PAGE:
Micro-Transactions Today: Who Foots The Bill?
The issue, of course, happened when micro-transactions were viewed not as an alternative to charging full-price for a game, but as an extension of it.
It doesn't matter where it first happened: in a boardroom, college seminar, in a moment of drunken inspiration, wherever it was, someone thought: 'What if I put micro-transactions in a $60 game and I still sold it for sixty dollars?'
When the rant begins about Publisher X ruining Game Y, this is often the result. Paid DLC isn't new: paying for skins and cosmetics, even in single player titles isn't a revolution either. The real frustration began when these charges became exploitative, charging players for features or items that should have been in the game to begin with, or overcharging for non-essential features.
The former generates unease because it changes how the game is perceived from the very beginning: if a game is fundamentally different without those items, it's a bad experience. Offering players assistance for cash can challenge a gamer's pride, but requiring an additional purchase to clear a particular challenge, or to avoid hours of tedious grinding? Calling it fleecing would be nicer than the practice deserves.
"No. No. God, I hope not."
- Payday 2 lead designer, David Goldfarb, when asked if the team planned to introduce micro-transactions.
The past few years have seen some abuses of micro-transactions and appropriately negative reactions from the community:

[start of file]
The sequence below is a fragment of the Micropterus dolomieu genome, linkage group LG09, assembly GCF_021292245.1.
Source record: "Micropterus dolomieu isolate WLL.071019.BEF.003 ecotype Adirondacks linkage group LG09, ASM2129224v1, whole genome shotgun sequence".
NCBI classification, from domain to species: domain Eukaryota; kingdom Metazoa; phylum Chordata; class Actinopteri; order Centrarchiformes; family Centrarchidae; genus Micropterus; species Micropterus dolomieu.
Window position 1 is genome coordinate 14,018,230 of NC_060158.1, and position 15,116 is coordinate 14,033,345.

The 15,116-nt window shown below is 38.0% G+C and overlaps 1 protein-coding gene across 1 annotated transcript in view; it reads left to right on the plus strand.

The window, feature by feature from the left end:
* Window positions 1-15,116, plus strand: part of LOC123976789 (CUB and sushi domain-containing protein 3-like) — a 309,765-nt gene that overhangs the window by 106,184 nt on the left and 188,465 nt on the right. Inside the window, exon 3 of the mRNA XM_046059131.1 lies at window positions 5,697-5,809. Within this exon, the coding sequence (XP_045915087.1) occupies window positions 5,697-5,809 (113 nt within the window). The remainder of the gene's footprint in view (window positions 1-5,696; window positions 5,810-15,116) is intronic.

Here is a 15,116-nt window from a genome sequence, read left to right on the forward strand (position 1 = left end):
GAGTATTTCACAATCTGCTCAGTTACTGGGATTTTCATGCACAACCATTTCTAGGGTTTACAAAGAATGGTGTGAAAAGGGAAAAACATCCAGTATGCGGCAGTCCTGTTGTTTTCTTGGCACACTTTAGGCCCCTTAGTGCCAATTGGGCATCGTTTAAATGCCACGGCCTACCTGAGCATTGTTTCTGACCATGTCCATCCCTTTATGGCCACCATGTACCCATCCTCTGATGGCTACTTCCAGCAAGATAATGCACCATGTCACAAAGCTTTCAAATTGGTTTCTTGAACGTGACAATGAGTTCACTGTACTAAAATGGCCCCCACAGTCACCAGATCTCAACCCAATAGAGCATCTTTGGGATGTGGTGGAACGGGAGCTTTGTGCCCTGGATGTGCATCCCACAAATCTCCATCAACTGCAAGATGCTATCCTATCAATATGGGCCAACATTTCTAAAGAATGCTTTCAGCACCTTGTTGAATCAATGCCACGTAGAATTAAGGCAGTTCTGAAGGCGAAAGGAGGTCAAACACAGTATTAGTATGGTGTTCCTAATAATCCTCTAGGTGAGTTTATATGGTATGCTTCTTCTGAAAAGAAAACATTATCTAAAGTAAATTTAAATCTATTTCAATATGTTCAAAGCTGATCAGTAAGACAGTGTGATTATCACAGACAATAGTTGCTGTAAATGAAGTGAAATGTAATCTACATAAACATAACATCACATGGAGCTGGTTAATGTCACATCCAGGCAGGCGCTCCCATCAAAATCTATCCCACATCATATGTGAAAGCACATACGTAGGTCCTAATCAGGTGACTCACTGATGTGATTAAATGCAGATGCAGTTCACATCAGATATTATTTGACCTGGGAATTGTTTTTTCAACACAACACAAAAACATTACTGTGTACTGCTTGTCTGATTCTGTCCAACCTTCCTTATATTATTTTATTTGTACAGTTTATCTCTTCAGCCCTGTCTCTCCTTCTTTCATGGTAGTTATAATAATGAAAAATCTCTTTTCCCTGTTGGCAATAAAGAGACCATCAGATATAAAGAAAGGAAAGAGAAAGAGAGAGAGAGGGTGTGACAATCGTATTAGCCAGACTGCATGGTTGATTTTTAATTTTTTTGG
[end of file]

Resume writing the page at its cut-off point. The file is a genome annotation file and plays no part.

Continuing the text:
- Payday 2, introducing micro-transaction based drops in 2015.
- Payday 2, after a year of feedback, drops micro-transactions,
- Evolve, retails at $60, majority of playable characters locked, with micro-transactions heavily encouraged to unlock extra content.
- Evolve keeps micro-transaction model, goes free to play.
- Overwatch is widely criticized for its use of micro-transactions: while items are cosmetic only, they are unlocked randomly, regardless of if they are acquired from in-game experience of through purchase.
As more games continue to add micro-transactions at launch, including the recent Assassin's Creed: Unity, and Mortal Kombat X, the question becomes not only 'how bad will it get?' but 'when will it stop?'
It Probably Won't Be That Bad
The worst offenders were never that respectable to begin with, and communities have spoken, repeatedly and forcefully, when they cross the line. Gamers, a typically divided group, have been shockingly coherent when it comes to what they will and won't allow. Even if they can't stop micro-transactions financial appeal, or themselves from buying in -- EA still makes over $650 million on DLC alone -- their ability to impact change couldn't be any clearer from the above examples.
"We are building (in) all of our games the ability to pay for things along the way, either to get to a higher level, to buy a new character, to buy a truck, a gun, (or) whatever."
-- Blake Jorgensen, CFO at EA
EA's earnings are hardly an exception, and while some critics of micro-transactions hope the practice might die out on its own, it's increasingly unlikely. Gamers have voted with their wallets, and while the majority may eschew DLC and its like, enough have paid for micro-transactions and in-game purchases that they are likely to become a permanent fixture. If they do vanish from the gaming landscape, it will only be because a more financially successful method has taken its place.
If micro-transactions are destined to ruin gaming, the best possible outcome is that they do it now, and do it quickly. The gaming industry can be naive, insular, myopic, and ignorant, but it has never failed to respond to the financial results of its actions. If micro-transactions as a practice are as cancerous and malignant as its biggest failures imply, failing fast is the best possible future for all parties involved.
The most likely answer is the simplest, the safest, and most unexceptional: micro-transactions are here and they're going to be here for a while. When they cross the line, enough people will object that it ultimately becomes of little consequence. Most things ultimately are.